Justin Madders, MP for Ellesmere Port & Neston has pledged to work with the AF Association and the All-Party Parliamentary Group for Atrial Fibrillation (APGAF) to promote improved diagnosis, treatment and care for the more than 1 million people currently living with Atrial Fibrillation (AF) in the UK.
At an event held in Parliament hosted by the AF Association and APGAF on Wednesday 9th September, Justin Madders MP received a simple pulse check and a single lead ECG reading using the AliveCor ECG device that enables people to check their heart rhythm by using their own smart phone or tablet.
AF is the most common heart rhythm disorder, and is associated with devastating consequences such as heart failure, AF-related stroke, poor mental health, and premature death. It is estimated that as AF is more common in older patients, the number of people with AF is expected to double by 2050 as Britain’s population ages.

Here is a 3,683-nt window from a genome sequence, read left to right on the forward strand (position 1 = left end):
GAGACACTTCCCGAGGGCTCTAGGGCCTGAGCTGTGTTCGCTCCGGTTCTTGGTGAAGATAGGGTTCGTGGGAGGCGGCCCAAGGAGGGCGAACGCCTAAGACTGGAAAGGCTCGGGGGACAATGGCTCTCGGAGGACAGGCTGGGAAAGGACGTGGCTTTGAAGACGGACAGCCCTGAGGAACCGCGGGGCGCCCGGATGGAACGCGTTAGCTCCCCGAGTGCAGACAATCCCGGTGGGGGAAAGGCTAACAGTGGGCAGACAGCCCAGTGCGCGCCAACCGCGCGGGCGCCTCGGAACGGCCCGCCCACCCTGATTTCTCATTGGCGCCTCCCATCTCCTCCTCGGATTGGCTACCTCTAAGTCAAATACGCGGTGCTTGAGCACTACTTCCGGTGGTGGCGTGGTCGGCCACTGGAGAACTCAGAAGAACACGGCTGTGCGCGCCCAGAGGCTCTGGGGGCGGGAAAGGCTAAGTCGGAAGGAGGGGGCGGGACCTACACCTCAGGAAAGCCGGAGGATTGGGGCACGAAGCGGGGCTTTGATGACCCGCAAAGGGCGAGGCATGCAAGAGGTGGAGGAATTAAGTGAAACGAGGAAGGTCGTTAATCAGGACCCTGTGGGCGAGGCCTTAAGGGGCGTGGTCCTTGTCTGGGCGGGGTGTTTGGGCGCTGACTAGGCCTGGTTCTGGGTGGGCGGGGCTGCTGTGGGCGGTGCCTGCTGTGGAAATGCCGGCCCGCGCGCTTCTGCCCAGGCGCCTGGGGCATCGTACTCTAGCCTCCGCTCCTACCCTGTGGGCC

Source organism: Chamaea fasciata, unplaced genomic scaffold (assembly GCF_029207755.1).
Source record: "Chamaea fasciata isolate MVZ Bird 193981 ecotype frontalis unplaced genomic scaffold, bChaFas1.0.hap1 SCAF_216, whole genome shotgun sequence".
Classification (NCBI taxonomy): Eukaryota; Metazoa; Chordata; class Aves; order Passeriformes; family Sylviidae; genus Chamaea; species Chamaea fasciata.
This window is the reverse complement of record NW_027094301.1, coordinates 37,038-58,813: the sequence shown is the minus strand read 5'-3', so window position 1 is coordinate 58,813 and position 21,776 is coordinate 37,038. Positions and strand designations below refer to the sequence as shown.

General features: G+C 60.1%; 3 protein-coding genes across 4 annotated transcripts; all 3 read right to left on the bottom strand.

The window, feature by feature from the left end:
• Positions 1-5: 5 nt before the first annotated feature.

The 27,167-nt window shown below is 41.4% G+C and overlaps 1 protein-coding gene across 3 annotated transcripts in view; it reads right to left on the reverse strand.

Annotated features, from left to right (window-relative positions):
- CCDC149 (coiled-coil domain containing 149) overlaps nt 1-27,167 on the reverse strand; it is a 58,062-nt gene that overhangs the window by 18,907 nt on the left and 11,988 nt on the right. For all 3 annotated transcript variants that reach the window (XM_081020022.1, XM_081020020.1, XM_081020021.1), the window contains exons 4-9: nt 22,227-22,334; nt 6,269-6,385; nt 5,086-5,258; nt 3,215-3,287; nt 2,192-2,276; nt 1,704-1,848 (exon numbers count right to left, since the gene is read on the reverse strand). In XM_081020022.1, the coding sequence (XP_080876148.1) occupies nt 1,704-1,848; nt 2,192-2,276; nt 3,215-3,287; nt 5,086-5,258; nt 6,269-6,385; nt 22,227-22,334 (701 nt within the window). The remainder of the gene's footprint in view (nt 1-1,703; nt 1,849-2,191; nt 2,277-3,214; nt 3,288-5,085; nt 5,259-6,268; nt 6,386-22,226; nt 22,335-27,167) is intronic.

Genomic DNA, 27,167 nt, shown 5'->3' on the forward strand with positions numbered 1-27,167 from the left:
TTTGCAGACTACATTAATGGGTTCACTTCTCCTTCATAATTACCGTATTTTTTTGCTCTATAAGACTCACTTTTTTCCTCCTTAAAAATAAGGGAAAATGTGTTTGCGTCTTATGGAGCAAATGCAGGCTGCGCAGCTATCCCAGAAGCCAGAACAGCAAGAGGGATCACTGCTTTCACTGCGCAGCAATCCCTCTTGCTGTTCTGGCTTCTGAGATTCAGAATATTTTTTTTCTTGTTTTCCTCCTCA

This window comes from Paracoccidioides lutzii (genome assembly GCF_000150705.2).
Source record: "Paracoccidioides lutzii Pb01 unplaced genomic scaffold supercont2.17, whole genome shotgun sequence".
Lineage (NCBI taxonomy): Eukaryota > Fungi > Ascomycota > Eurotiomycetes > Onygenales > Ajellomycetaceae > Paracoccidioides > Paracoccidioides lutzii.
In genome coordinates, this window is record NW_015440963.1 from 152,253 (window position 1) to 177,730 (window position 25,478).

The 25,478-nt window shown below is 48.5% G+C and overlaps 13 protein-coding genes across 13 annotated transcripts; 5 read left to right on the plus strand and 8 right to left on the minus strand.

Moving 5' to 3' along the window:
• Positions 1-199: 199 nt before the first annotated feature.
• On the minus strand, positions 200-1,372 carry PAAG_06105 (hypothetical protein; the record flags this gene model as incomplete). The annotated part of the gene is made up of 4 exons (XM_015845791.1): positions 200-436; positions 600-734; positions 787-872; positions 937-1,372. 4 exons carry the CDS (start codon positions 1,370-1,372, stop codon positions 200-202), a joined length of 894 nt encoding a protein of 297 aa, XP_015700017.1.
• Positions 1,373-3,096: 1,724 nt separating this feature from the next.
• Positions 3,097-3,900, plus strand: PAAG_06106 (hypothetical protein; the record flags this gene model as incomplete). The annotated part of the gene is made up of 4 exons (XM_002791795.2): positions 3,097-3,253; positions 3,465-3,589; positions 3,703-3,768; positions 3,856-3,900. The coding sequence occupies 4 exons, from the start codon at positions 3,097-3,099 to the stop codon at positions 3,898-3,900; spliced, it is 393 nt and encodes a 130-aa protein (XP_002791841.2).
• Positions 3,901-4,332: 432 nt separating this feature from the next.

Justin Madders MP said:
“I was very impressed by what I heard today about the work of both the AF Association and the APGAF in promoting improved diagnosis, treatment and care of this serious condition, which sadly causes thousands of deaths.
Up to half of Britain’s AF patients remain undiagnosed, even though a simple pulse check could quickly and easily detect the condition, so it is vital that more is done to raise awareness.”
AF Association Chief Executive Trudie Lobban MBE, who hosted the event, added:
“AF causes 12,000 debilitating and fatal strokes in the UK each year, and from the age of 40, we have a 1 in 4 life-time risk of developing AF. Early detection is vital, and with a simple pulse check or use of the AliveCor ECG device, detection can be quick and inexpensive. With the support of MPs and the All-Party Parliamentary Group on AF, we can ensure that improved detection, treatment and care for people with AF is prioritised to reduce thousands of avoidable deaths and costs to the health service.”